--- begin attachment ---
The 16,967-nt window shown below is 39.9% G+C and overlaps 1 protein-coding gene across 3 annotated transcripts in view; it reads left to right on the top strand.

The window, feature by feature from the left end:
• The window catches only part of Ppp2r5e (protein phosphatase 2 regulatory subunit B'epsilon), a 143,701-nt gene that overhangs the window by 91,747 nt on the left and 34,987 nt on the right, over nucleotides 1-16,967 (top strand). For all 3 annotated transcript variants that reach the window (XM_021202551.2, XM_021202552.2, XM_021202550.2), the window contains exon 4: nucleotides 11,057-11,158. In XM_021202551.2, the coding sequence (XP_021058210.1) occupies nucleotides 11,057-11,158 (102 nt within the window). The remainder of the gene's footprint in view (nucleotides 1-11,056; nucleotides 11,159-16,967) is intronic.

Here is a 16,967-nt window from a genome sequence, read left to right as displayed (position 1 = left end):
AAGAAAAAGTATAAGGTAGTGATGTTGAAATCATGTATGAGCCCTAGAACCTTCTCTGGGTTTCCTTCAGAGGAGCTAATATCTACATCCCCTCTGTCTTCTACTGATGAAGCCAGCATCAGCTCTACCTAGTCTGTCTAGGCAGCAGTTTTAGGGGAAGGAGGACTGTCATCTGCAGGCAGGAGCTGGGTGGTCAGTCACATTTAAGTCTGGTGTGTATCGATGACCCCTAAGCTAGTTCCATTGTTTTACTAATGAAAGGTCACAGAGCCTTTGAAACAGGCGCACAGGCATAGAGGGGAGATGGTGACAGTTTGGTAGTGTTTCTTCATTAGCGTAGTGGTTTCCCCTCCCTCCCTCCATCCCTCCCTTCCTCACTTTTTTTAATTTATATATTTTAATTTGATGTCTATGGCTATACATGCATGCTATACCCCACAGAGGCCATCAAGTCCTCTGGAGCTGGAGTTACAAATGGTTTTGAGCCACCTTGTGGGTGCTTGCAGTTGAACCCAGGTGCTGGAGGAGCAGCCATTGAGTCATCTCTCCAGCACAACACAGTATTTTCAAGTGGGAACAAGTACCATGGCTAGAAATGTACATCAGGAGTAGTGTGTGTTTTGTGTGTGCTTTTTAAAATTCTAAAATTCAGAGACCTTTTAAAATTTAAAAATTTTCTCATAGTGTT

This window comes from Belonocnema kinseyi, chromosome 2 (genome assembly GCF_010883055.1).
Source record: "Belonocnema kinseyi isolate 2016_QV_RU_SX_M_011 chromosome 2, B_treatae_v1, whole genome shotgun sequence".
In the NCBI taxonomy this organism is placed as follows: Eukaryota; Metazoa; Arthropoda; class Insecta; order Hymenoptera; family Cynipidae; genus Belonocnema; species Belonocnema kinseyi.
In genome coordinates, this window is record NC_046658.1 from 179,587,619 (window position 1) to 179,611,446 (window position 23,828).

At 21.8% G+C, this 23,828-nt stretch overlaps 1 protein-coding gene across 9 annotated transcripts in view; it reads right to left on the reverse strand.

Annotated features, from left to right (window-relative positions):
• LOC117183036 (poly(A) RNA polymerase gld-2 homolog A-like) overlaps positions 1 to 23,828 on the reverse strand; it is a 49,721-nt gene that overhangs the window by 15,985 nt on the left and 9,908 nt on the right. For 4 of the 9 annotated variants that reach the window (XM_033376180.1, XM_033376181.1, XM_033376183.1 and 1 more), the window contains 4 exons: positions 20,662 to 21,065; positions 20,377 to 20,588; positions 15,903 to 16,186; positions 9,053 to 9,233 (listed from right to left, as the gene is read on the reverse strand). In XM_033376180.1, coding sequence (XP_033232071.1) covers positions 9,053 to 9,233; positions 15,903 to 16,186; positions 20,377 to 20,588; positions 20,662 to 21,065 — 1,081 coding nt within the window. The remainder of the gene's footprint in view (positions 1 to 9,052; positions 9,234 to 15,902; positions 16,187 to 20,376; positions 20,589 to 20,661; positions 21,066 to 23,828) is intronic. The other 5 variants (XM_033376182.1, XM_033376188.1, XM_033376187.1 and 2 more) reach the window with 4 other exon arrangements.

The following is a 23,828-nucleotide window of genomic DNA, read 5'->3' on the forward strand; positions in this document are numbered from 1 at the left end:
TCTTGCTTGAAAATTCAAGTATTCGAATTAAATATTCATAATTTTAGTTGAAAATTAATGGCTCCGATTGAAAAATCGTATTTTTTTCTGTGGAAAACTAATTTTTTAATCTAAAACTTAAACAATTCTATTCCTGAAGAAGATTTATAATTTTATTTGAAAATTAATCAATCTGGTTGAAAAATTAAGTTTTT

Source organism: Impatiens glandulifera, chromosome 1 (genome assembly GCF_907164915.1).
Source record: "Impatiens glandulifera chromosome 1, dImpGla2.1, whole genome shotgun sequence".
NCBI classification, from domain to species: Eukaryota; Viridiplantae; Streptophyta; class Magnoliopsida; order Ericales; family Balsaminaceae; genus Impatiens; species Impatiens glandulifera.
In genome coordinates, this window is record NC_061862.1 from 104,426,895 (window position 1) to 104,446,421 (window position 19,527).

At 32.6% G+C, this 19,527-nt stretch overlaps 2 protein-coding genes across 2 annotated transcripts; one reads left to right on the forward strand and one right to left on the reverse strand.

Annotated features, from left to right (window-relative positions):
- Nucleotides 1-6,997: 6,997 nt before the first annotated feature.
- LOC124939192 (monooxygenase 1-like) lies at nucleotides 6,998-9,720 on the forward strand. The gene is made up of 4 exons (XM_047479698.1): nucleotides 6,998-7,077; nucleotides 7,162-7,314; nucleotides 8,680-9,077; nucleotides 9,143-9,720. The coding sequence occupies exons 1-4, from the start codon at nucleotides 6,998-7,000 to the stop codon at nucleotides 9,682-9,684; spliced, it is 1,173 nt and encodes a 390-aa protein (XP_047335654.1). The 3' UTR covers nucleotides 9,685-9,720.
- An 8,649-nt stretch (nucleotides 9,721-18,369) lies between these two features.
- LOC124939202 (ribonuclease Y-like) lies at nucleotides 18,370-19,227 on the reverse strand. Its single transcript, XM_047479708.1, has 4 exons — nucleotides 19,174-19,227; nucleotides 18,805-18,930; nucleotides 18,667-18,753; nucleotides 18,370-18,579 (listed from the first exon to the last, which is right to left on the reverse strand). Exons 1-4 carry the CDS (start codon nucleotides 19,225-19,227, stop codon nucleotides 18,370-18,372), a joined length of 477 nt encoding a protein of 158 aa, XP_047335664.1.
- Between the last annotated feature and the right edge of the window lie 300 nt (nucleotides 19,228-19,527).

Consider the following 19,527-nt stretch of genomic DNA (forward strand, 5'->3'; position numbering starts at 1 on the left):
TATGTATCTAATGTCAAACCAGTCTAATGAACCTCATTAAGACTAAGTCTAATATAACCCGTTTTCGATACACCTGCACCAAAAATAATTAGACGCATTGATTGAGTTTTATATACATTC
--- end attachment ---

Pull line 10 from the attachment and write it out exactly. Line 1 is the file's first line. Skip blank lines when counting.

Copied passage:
At 21.8% G+C, this 23,828-nt stretch overlaps 1 protein-coding gene across 9 annotated transcripts in view; it reads right to left on the reverse strand.